Here, the parties agree that Eden's alleged violation of the KORA was a general intent crime. In In re C.P.W., the Kansas Supreme Court considered the degree of criminal intent that is required to establish an alleged KORA violation. The Supreme Court began by determining that a KORA violation is not a strict liability crime as defined in K.S.A. 21–3204. 289 Kan. at 453. The Supreme Court also ruled out any notion that a KORA violation is a specific intent crime because the statute defining the crime does not require a further particular intent that must accompany the prohibited acts beyond the general intent required by K.S.A. 21–3201. 289 Kan. at 455–56. Nevertheless, the Kansas Supreme Court held that a KORA violation constitutes a general intent crime, meaning that a criminal intent is an essential element of the crime. 289 Kan. at 456;K.S.A. 21–3201(a). Thus, to establish an alleged KORA violation requires proof that the defendant's conduct is intentional, i.e., willful or purposeful. K.S.A. 21–3201(b).

I will now turn to Eden's claim that the district court erred by refusing to instruct the jury on the definition of general criminal intent. Because Eden requested the jury instruction at his trial, we must review the evidence in the light most favorable to Eden in order to determine whether the instruction should have been given. See State v. Quails, 297 Kan. 61, 68–71, 289 P.3d 311 (2013).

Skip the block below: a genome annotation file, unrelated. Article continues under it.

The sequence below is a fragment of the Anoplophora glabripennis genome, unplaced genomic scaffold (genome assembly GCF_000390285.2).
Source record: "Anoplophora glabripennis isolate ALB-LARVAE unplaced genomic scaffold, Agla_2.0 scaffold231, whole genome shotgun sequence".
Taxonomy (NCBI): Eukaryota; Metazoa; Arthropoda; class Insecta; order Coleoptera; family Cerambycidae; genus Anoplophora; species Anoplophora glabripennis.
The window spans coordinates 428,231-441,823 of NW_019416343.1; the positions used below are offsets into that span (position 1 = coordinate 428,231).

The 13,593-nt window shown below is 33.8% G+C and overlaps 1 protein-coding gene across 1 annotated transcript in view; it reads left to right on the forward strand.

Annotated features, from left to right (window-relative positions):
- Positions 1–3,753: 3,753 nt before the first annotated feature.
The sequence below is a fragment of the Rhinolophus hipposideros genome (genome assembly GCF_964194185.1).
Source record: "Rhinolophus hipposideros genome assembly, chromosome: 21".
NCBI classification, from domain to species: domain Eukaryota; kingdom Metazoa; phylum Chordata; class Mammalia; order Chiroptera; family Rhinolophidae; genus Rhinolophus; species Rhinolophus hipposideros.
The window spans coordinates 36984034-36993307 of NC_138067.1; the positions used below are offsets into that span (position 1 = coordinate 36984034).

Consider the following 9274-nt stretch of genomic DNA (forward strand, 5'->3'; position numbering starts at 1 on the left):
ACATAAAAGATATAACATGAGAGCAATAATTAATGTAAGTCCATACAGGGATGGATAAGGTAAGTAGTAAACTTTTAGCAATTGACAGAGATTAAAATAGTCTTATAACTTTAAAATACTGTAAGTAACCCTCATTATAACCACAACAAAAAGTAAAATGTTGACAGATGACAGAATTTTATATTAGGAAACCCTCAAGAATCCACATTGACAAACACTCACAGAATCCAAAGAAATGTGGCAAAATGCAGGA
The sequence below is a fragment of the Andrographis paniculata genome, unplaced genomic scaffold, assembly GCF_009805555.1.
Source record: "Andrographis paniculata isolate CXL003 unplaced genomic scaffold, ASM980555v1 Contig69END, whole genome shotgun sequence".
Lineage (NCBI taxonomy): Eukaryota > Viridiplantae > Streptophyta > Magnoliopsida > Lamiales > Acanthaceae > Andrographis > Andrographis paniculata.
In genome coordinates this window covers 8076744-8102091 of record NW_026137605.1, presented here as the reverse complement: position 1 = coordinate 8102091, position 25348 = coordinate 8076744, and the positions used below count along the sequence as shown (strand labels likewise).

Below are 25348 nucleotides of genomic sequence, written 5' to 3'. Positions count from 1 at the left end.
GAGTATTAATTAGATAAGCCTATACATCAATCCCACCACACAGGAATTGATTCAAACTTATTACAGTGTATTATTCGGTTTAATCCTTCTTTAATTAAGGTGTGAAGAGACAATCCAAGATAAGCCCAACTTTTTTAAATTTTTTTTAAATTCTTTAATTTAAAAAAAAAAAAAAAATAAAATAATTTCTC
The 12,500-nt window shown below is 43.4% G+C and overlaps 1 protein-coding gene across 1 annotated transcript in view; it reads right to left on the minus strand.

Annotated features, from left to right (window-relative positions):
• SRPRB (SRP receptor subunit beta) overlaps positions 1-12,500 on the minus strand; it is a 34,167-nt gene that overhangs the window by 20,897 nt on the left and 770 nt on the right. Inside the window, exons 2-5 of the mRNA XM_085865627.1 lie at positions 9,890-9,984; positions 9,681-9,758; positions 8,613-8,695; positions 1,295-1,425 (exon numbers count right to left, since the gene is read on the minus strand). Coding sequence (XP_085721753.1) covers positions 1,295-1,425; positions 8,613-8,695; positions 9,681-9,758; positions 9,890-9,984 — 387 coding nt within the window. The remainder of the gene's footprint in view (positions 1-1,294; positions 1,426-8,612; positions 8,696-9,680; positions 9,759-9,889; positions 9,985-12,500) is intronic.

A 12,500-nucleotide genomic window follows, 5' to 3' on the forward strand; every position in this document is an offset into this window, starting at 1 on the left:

Considering the evidence in the light most favorable to Eden, he was required to report in person to the Shawnee County Sheriff's Office before the end of November 2010. The Shawnee County Sheriffs Office requires a person to make an appointment prior to reporting in person, although there is nothing in the KORA that requires such an advance appointment. Eden called the sheriff's office in mid-November 2010 to make an appointment, but no one answered the phone. He left a voice mail message but no one returned his call. Eden called the sheriff's office again about a week later, still before the end of November 2010, and he was given an appointment on December 8, 2010. Eden's theory of defense was that he contacted the sheriff's office to register well before the last day of November 2010, but he could not register without an appointment and the earliest appointment he received was December 8, 2010. The State offered conflicting evidence. But if the jury believed the evidence offered by Eden, then Eden's conduct in failing to register in November 2010 was not intentional, i.e., willful or purposeful; rather, his failure to timely register was at least partly caused by the Shawnee County Sheriff's policy that Eden make an advance appointment before reporting.